Daniel Barnes @ the SN&R (4/16 issue)

index*The James Franco/Jonah Hill drama True Story, which explores the questionable relationship between a disgraced journalist and a suspected killer, is a pedestrian effort on many fronts, with very little narrative urgency—it’s not so much a game of cat-and-mouse as it is as game of mouse-and-mouse, minus the game.

*Stoner movies used to be about something: nihilism, rebellion, anti-authoritarianism, farting in vans. Now, it’s just Seth Rogen dancing to hip-hop with his shirt off. The high-as-hell Comedy Central show Broad City blows all of that bromance bullshit away, and the only cinematic stoner comedy of the last decade worth a damn was adapted from Thomas Pynchon. In celebration of 4/20, I prescribe some underrated/overlooked stoner movies from decades past to chase away those Judd Apatow procreation fantasy blues.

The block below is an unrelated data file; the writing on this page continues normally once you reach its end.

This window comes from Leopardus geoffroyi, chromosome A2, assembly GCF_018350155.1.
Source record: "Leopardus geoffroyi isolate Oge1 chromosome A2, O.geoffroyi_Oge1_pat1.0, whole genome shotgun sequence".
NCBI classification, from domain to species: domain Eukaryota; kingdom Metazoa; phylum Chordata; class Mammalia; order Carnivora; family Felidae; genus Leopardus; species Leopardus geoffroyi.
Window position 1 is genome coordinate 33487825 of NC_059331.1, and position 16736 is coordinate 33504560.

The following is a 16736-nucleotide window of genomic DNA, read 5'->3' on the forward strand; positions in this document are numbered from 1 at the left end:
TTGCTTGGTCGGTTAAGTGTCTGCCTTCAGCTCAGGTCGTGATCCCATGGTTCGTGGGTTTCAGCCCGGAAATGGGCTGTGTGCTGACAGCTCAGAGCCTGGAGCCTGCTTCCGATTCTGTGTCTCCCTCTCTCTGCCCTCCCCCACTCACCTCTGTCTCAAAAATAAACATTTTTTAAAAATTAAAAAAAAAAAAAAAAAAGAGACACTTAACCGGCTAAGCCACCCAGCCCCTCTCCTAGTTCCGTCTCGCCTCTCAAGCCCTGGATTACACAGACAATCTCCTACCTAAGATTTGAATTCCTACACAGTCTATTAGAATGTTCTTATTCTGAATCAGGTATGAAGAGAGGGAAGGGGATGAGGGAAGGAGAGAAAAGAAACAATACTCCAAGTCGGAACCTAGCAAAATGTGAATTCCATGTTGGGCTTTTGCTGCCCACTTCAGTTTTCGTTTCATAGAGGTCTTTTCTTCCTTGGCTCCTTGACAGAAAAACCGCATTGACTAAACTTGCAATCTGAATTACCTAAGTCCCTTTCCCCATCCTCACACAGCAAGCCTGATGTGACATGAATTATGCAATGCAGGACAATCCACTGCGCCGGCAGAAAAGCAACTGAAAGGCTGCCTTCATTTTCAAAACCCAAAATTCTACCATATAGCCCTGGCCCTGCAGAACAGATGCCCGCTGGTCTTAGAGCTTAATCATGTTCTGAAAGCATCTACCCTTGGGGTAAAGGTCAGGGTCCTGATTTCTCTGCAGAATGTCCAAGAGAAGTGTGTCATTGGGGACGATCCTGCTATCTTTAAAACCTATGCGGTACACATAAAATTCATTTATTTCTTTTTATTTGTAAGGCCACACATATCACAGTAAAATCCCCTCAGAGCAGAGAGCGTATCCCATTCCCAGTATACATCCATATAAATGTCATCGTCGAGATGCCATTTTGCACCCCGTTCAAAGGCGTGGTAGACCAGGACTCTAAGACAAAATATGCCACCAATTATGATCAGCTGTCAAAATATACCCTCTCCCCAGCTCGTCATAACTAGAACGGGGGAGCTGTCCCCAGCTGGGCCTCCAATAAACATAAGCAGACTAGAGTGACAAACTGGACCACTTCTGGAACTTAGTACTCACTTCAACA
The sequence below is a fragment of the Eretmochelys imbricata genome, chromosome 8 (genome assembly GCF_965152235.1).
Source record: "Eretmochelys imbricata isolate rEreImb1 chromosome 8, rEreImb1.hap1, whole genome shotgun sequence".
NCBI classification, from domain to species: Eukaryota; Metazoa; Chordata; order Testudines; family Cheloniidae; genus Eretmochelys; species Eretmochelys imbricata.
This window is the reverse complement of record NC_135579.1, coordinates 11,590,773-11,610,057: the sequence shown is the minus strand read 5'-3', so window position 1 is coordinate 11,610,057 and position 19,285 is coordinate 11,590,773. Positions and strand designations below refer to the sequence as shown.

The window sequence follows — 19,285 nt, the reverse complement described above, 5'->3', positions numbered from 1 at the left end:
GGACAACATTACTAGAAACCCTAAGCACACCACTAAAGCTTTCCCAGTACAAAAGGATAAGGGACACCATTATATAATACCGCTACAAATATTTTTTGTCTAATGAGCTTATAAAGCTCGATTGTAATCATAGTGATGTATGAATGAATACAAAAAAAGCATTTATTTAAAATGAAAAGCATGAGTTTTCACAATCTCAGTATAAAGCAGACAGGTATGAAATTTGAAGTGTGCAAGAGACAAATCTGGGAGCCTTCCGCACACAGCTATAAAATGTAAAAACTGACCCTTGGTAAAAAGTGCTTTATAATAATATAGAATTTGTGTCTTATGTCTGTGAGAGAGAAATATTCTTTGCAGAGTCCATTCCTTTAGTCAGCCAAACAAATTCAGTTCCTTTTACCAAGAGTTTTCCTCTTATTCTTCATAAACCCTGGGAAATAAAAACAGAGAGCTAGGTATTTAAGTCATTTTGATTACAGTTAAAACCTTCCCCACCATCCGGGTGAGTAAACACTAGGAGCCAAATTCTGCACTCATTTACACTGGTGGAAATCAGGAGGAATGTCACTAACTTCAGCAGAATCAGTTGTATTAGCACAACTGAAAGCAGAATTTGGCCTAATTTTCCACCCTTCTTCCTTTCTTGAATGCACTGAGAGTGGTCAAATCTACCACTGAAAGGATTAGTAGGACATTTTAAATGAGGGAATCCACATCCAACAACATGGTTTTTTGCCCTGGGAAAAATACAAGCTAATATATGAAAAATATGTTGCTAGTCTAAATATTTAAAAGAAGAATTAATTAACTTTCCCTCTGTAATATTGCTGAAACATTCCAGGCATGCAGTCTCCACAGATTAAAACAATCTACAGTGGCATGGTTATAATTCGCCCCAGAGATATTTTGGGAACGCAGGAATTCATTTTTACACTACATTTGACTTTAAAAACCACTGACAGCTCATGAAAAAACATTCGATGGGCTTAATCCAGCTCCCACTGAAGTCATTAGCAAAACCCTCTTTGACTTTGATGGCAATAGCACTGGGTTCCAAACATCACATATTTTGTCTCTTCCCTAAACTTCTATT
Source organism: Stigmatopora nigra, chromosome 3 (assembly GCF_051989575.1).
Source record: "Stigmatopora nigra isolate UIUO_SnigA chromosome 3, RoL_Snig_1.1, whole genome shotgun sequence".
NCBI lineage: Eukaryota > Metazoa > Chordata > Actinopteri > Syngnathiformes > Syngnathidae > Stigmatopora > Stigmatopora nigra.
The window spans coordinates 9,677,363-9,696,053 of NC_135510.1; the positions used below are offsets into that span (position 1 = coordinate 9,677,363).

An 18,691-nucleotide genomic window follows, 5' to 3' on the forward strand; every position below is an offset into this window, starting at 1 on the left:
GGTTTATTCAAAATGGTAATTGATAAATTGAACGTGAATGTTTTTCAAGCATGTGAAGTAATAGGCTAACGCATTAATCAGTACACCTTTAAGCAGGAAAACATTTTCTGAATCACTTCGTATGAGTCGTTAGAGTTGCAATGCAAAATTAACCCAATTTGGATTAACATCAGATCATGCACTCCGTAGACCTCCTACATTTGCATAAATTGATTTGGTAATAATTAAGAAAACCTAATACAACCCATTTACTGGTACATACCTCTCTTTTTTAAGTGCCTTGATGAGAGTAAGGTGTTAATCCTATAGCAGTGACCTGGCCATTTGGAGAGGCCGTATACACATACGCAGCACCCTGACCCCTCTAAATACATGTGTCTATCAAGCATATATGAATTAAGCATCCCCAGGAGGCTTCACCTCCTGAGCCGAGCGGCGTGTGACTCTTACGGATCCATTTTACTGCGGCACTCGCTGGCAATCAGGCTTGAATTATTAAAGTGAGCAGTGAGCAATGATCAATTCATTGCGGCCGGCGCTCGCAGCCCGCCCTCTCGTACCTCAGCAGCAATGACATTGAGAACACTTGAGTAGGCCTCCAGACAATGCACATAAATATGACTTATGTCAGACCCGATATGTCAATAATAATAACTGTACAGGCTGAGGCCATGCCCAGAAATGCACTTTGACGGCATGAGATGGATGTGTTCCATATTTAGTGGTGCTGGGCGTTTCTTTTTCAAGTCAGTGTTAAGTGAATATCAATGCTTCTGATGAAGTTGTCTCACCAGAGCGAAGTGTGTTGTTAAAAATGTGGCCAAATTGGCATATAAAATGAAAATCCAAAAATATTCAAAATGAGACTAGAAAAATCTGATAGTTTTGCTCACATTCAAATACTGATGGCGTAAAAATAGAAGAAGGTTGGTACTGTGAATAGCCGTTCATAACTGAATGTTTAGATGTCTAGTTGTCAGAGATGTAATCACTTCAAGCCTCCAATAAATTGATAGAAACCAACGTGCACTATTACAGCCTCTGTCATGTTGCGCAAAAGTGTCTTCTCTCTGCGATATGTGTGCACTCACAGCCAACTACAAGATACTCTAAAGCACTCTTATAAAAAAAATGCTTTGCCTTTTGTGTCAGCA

index*Much like last year’s Bears, the Disneynature documentary Monkey Kingdom focuses on a struggling single mother dealing with dangers from both outside and inside her troop, but the film tries too hard to manufacture a storyline. It’s never clear why we’re supposed to root for one group of monkeys to defeat another group of monkeys, except that some of the “bad” monkeys have facial scars, and facial scars equal evil.

*Broken Horses is the first English-language production for Vidhu Vinod Chopra’s India-based production company, which at least partially explains why good actors like Thomas Jane and Vincent D’Onofrio behave as though English was their second language. It’s hard to tell if the film is an unfunny joke or an earnest failure, but ham-fisted symbolism and sloppy plotting rule regardless